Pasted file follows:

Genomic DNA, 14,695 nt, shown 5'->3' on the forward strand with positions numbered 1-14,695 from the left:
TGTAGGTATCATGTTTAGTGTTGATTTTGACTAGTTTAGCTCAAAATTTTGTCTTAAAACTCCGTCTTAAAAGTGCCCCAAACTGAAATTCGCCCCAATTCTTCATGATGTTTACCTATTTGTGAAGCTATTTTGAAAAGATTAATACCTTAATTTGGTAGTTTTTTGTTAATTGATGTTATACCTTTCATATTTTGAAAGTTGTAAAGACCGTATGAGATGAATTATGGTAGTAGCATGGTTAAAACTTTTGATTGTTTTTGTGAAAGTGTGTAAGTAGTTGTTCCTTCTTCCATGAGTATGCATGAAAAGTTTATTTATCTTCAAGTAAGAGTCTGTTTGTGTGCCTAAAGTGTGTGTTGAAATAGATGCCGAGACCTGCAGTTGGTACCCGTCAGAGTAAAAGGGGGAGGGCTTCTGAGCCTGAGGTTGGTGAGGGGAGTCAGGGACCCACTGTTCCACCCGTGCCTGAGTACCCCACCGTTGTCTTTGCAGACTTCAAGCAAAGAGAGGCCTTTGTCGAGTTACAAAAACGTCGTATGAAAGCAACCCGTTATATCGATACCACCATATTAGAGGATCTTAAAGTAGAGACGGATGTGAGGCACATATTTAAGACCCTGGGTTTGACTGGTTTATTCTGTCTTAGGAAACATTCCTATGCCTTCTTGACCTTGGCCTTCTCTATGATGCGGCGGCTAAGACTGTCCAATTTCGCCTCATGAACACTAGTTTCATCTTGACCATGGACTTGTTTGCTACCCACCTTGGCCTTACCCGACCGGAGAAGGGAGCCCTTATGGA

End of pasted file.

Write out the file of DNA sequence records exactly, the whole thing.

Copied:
Genomic DNA, 14,695 nt, shown 5'->3' on the forward strand with positions numbered 1-14,695 from the left:
TGTAGGTATCATGTTTAGTGTTGATTTTGACTAGTTTAGCTCAAAATTTTGTCTTAAAACTCCGTCTTAAAAGTGCCCCAAACTGAAATTCGCCCCAATTCTTCATGATGTTTACCTATTTGTGAAGCTATTTTGAAAAGATTAATACCTTAATTTGGTAGTTTTTTGTTAATTGATGTTATACCTTTCATATTTTGAAAGTTGTAAAGACCGTATGAGATGAATTATGGTAGTAGCATGGTTAAAACTTTTGATTGTTTTTGTGAAAGTGTGTAAGTAGTTGTTCCTTCTTCCATGAGTATGCATGAAAAGTTTATTTATCTTCAAGTAAGAGTCTGTTTGTGTGCCTAAAGTGTGTGTTGAAATAGATGCCGAGACCTGCAGTTGGTACCCGTCAGAGTAAAAGGGGGAGGGCTTCTGAGCCTGAGGTTGGTGAGGGGAGTCAGGGACCCACTGTTCCACCCGTGCCTGAGTACCCCACCGTTGTCTTTGCAGACTTCAAGCAAAGAGAGGCCTTTGTCGAGTTACAAAAACGTCGTATGAAAGCAACCCGTTATATCGATACCACCATATTAGAGGATCTTAAAGTAGAGACGGATGTGAGGCACATATTTAAGACCCTGGGTTTGACTGGTTTATTCTGTCTTAGGAAACATTCCTATGCCTTCTTGACCTTGGCCTTCTCTATGATGCGGCGGCTAAGACTGTCCAATTTCGCCTCATGAACACTAGTTTCATCTTGACCATGGACTTGTTTGCTACCCACCTTGGCCTTACCCGACCGGAGAAGGGAGCCCTTATGGA